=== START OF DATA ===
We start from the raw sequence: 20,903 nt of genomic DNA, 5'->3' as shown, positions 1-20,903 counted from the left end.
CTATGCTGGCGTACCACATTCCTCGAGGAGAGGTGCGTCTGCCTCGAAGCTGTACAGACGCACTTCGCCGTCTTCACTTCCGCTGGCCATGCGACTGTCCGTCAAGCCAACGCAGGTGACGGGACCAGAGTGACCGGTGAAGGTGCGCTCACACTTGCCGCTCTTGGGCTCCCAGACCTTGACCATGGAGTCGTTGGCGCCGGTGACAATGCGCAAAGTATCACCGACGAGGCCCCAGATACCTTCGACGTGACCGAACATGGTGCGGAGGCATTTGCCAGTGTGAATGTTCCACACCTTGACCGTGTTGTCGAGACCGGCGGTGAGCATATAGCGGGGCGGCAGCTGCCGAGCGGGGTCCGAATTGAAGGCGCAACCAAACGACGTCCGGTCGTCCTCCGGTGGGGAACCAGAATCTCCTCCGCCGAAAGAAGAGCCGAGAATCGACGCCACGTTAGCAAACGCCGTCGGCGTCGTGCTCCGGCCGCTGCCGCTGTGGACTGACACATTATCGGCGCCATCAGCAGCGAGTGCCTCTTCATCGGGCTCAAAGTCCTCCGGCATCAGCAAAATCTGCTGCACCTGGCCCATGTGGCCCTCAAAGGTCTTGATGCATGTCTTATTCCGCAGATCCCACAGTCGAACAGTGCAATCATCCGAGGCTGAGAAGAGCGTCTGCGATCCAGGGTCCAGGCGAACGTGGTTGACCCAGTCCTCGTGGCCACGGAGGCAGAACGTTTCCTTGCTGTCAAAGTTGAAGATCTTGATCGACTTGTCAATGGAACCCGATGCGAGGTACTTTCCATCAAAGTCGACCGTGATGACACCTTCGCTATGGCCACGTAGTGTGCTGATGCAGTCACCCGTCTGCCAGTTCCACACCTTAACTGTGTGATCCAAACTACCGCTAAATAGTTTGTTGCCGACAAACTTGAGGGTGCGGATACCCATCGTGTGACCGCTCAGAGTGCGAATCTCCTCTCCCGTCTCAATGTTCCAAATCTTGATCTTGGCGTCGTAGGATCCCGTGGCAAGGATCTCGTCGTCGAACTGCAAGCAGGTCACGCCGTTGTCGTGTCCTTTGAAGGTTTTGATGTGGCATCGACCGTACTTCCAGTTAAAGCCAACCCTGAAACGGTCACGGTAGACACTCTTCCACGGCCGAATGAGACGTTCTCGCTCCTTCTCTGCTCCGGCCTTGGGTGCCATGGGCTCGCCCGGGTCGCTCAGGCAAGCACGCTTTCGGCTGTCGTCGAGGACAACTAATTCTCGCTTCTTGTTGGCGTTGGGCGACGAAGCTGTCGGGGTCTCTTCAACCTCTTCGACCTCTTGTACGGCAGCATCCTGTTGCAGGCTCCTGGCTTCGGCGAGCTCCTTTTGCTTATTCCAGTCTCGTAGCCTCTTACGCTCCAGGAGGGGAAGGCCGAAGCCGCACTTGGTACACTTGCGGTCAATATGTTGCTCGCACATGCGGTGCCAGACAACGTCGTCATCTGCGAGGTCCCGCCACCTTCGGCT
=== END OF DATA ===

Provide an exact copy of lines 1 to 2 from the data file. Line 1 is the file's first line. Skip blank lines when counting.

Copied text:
We start from the raw sequence: 20,903 nt of genomic DNA, 5'->3' as shown, positions 1-20,903 counted from the left end.
CTATGCTGGCGTACCACATTCCTCGAGGAGAGGTGCGTCTGCCTCGAAGCTGTACAGACGCACTTCGCCGTCTTCACTTCCGCTGGCCATGCGACTGTCCGTCAAGCCAACGCAGGTGACGGGACCAGAGTGACCGGTGAAGGTGCGCTCACACTTGCCGCTCTTGGGCTCCCAGACCTTGACCATGGAGTCGTTGGCGCCGGTGACAATGCGCAAAGTATCACCGACGAGGCCCCAGATACCTTCGACGTGACCGAACATGGTGCGGAGGCATTTGCCAGTGTGAATGTTCCACACCTTGACCGTGTTGTCGAGACCGGCGGTGAGCATATAGCGGGGCGGCAGCTGCCGAGCGGGGTCCGAATTGAAGGCGCAACCAAACGACGTCCGGTCGTCCTCCGGTGGGGAACCAGAATCTCCTCCGCCGAAAGAAGAGCCGAGAATCGACGCCACGTTAGCAAACGCCGTCGGCGTCGTGCTCCGGCCGCTGCCGCTGTGGACTGACACATTATCGGCGCCATCAGCAGCGAGTGCCTCTTCATCGGGCTCAAAGTCCTCCGGCATCAGCAAAATCTGCTGCACCTGGCCCATGTGGCCCTCAAAGGTCTTGATGCATGTCTTATTCCGCAGATCCCACAGTCGAACAGTGCAATCATCCGAGGCTGAGAAGAGCGTCTGCGATCCAGGGTCCAGGCGAACGTGGTTGACCCAGTCCTCGTGGCCACGGAGGCAGAACGTTTCCTTGCTGTCAAAGTTGAAGATCTTGATCGACTTGTCAATGGAACCCGATGCGAGGTACTTTCCATCAAAGTCGACCGTGATGACACCTTCGCTATGGCCACGTAGTGTGCTGATGCAGTCACCCGTCTGCCAGTTCCACACCTTAACTGTGTGATCCAAACTACCGCTAAATAGTTTGTTGCCGACAAACTTGAGGGTGCGGATACCCATCGTGTGACCGCTCAGAGTGCGAATCTCCTCTCCCGTCTCAATGTTCCAAATCTTGATCTTGGCGTCGTAGGATCCCGTGGCAAGGATCTCGTCGTCGAACTGCAAGCAGGTCACGCCGTTGTCGTGTCCTTTGAAGGTTTTGATGTGGCATCGACCGTACTTCCAGTTAAAGCCAACCCTGAAACGGTCACGGTAGACACTCTTCCACGGCCGAATGAGACGTTCTCGCTCCTTCTCTGCTCCGGCCTTGGGTGCCATGGGCTCGCCCGGGTCGCTCAGGCAAGCACGCTTTCGGCTGTCGTCGAGGACAACTAATTCTCGCTTCTTGTTGGCGTTGGGCGACGAAGCTGTCGGGGTCTCTTCAACCTCTTCGACCTCTTGTACGGCAGCATCCTGTTGCAGGCTCCTGGCTTCGGCGAGCTCCTTTTGCTTATTCCAGTCTCGTAGCCTCTTACGCTCCAGGAGGGGAAGGCCGAAGCCGCACTTGGTACACTTGCGGTCAATATGTTGCTCGCACATGCGGTGCCAGACAACGTCGTCATCTGCGAGGTCCCGCCACCTTCGGCT